Donn's Articles » Pat Smullen

Pat Smullen

As you drive into the village of Rhode in County Offaly, just after the sign that tells you that you are driving into the village of Rhode in County Offaly, there is another sign, a photograph of a horse, with the rider – a local lad – punching the air, and an inset of the same local lad receiving his trophy from The Queen.

“Congratulations Pat Smullen on your Epsom Derby victory, from all in Rhode.”

Pat Smullen was just getting out of his car at Dublin Airport early on Derby morning when Dermot Weld’s secretary Martina Dunne called.  The rider’s heart sank, it couldn’t be good news.  There was a little bit of a problem with Harzand, Martina said.  The horse had pulled a shoe off at the airport on the way to Epsom and there was a doubt about him running. 

Here we go again, Pat thought: Derby prospects up in smoke.  Free Eagle was a Derby horse in 2014, he had Derby class, but he never made it to Epsom.  Zawraq was another live Derby prospect last year, he won Leopardstown’s Guineas trial on his seasonal debut by three and a half lengths, but injury meant that he had to miss the rest of the season.

Pat hung around Dublin Airport for a little while, not sure if he should even get on the plane.  There was a decent meeting at The Curragh that evening, the boss had a few horses running, so he could just cut his losses, forget about Epsom altogether and go to The Curragh.

Then the news came back that Harzand was making progress, so he boarded the plane and flew into the history books.

“It was some effort by all the staff to get him to even run,” recalls Pat now.  “And thankfully, Jim Reilly, Jim Bolger’s farrier was there on hand.  He was great.  But all morning it was touch and go.  I was sitting in the weighing room, wondering if I would stay and watch the Derby at all, if I wouldn’t just get an early flight home.  These are the things that go through your mind.  It wasn’t until one o’clock that he was confirmed as a runner.”

Turns out, the race itself was the easy part.  Smullen had his race plan: get an early position, track Idaho, kick on early, and the race followed the plan, all the way down to the ‘track Idaho’ part.  Unbelievable.  Hundreds of riders plan hundreds of Derby rides, and none of them could ever have worked out as well as this one did.

“To be honest, my main concern was he wouldn’t have the pace to get and keep an early position.  But he jumped from the gate well, and he was able to lie up with them easily.  I wanted to track Idaho, he is a very good horse and I had a feeling that Seamus (Heffernan) would ride him handily.”

Harzand got the better of Idaho on the run to the furlong pole but, just as he hit the front, Smullen saw the white head of US Army Ranger at his boot.  He asked Harzand to pick up again and he did.  The Ballydoyle horse just couldn’t get past.  Harzand was strong all the way to the winning post and Pat Smullen punched the air when he passed it.  That’s the photograph that you see on the way into Rhode.  That’s the history-making shot.

“It was brilliant.  It was the highlight of my career so far, no doubt.  I suppose with the uncertainty about his participation, I was a little more emotional afterwards than I might have been.”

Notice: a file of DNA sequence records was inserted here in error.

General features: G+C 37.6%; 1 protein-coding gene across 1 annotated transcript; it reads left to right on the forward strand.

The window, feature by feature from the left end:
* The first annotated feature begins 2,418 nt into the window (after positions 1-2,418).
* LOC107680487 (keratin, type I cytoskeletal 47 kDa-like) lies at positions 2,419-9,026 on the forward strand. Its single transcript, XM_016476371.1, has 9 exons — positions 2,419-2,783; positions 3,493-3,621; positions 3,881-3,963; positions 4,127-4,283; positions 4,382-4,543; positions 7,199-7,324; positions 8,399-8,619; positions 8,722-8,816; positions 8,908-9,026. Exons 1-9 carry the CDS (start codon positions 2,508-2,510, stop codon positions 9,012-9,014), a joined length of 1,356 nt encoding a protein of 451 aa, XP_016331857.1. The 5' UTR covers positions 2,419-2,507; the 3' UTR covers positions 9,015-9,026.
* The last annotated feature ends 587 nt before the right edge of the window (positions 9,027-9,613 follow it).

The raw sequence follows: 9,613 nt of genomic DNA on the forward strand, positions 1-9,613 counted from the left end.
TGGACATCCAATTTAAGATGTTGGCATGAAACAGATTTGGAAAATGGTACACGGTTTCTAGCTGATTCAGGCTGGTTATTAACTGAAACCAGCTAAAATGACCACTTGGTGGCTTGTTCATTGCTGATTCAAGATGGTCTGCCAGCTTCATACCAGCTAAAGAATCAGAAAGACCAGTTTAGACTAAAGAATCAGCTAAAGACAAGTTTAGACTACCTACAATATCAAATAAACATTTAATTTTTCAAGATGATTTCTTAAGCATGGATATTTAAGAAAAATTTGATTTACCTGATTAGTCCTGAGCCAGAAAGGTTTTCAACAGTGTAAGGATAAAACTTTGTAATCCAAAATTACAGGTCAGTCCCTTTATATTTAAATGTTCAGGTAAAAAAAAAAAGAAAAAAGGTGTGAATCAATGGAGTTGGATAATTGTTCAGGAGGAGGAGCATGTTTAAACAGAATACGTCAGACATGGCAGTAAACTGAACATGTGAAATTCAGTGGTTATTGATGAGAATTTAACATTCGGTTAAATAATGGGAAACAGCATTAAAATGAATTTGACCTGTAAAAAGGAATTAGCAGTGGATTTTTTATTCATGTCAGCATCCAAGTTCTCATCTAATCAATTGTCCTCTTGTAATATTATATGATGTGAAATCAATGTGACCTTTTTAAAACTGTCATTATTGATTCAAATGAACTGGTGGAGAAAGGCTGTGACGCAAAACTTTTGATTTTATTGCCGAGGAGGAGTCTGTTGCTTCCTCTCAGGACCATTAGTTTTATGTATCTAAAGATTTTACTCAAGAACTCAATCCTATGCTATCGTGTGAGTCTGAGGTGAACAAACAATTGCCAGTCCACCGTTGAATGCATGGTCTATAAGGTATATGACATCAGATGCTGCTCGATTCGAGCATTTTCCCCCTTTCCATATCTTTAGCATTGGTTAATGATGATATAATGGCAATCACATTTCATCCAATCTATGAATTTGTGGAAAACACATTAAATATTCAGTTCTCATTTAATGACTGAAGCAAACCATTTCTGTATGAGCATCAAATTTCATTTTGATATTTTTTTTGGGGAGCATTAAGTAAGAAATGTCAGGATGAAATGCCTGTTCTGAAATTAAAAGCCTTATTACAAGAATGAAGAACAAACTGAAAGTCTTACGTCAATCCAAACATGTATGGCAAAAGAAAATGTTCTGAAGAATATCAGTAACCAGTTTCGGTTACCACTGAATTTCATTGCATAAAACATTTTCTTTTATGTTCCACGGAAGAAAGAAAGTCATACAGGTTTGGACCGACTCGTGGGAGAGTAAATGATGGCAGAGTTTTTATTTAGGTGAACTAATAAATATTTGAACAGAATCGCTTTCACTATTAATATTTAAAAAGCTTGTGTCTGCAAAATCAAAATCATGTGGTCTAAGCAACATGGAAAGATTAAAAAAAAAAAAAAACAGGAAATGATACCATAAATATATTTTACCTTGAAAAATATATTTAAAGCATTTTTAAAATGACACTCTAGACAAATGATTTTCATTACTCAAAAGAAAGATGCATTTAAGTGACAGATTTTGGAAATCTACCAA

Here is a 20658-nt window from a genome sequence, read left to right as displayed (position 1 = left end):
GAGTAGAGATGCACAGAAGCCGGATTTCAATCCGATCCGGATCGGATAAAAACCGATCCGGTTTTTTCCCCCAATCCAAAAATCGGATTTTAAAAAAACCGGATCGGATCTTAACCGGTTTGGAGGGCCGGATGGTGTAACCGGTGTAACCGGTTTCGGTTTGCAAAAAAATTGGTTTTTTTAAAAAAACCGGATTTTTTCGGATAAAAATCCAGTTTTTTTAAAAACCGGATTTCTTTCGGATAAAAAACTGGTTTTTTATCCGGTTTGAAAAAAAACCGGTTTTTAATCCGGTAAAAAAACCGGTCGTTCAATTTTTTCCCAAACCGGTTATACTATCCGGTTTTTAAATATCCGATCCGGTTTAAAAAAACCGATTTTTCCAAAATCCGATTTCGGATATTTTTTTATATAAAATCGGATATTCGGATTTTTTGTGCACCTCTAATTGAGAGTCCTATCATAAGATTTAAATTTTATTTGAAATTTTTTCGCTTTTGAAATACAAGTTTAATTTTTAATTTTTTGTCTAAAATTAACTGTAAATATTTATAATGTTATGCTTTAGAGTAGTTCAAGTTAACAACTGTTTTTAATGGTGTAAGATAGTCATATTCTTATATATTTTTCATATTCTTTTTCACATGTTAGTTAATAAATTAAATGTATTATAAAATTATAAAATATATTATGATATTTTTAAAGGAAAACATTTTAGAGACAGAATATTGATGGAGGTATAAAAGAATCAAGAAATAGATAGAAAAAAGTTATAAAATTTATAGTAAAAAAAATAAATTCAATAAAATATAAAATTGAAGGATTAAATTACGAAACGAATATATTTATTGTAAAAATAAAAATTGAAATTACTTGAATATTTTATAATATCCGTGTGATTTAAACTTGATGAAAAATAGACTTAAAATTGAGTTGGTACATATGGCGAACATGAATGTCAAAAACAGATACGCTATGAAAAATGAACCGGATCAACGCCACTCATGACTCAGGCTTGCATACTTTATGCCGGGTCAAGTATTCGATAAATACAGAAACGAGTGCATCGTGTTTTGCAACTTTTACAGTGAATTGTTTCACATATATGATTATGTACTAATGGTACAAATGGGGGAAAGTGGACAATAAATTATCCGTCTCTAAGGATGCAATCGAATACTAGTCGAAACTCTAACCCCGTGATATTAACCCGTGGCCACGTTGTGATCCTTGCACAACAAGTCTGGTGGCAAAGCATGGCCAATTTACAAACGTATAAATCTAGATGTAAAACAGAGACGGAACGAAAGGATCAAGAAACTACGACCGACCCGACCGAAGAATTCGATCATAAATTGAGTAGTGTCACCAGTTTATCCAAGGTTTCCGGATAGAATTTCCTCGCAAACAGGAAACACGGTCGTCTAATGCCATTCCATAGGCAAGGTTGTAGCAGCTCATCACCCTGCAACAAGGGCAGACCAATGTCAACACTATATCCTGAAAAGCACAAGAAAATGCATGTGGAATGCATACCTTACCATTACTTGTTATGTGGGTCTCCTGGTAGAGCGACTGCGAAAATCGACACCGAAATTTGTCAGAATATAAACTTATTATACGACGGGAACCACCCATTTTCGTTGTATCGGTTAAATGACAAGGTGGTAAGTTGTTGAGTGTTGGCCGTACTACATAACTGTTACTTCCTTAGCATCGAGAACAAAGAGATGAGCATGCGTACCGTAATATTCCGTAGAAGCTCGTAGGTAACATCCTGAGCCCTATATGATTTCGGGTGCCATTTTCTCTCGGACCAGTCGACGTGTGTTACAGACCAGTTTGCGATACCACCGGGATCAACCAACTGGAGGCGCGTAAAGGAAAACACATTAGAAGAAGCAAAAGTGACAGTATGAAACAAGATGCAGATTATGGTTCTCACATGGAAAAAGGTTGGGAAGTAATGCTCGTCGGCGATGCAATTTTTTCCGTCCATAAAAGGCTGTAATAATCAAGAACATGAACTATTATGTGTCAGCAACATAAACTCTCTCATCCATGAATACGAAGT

The days that followed that Derby win were good days.  Call it serendipity but, as it happened, he didn’t have any rides at Listowel the following day, so he was able to relax at home, watch the video again with his wife, Classic-winning trainer Frances Crowley, and their kids, allow it all sink in.  Derby winner.

Frances didn’t go to Epsom.  She thought about going, but she thought it better to stay at home and watch it from there.  When they watch the video now, the kids pause it just as Harzand looms up on the outside of Idaho, around a furlong and a half from home: it’s around about here that Mum started to go crazy! 

Then Harzand and Pat Smullen went to The Curragh three weeks later and won the Irish Derby.

“The Irish Derby was up there with Epsom for me,” says Smullen.  “It was almost as good.  Obviously, he was a short-priced favourite, so that brings with it its own pressure.  And against a high-class horse like Idaho.  It was a hell of a battle, it was a great race between the two of us, and to win it in front of your home crowd.  That was very special.”

It has been a special year all around so far for Pat Smullen.  As well as his Epsom Derby and Irish Derby wins on Harzand, he has won the Group 1 Tattersalls Gold Cup on Fascinating Rock, all for his boss Dermot Weld.  He has just about an unassailable lead in the Irish jockeys’ championship, he is on his way to his ninth title and, with 93 winners already in the bag, he is set to ride more than 100 winners in Ireland for the third year in a row.

On top of that, Smullen has been in great demand in Britain this season, as finally his talent is becoming universally recognised there.  He has ridden Group winners this season for British trainers Hugo Palmer, Mick Channon, Roger Charlton and Sir Michael Stoute, and he has had more rides in Britain already in 2016 than he has ever had in an entire season previously.

Next weekend is Irish Champions’ Weekend, a busy weekend for Pat Smullen.  Both Harzand and Fascinating Rock are on track for the Qipco Irish Champion Stakes at Leopardstown on Saturday and, all things being equal, both horses will run.  It will not be an easy decision for the rider, both have big chances, especially if this rain continues and there is an ease in the ground.  But you couldn’t get off a Derby winner though, could you?

“Fascinating Rock is a top class horse, but Harzand is a top class horse who has the potential to be even better.  He is only three, he is probably still improving.” 

More history beckons.

© The Sunday Times, 4th September 2016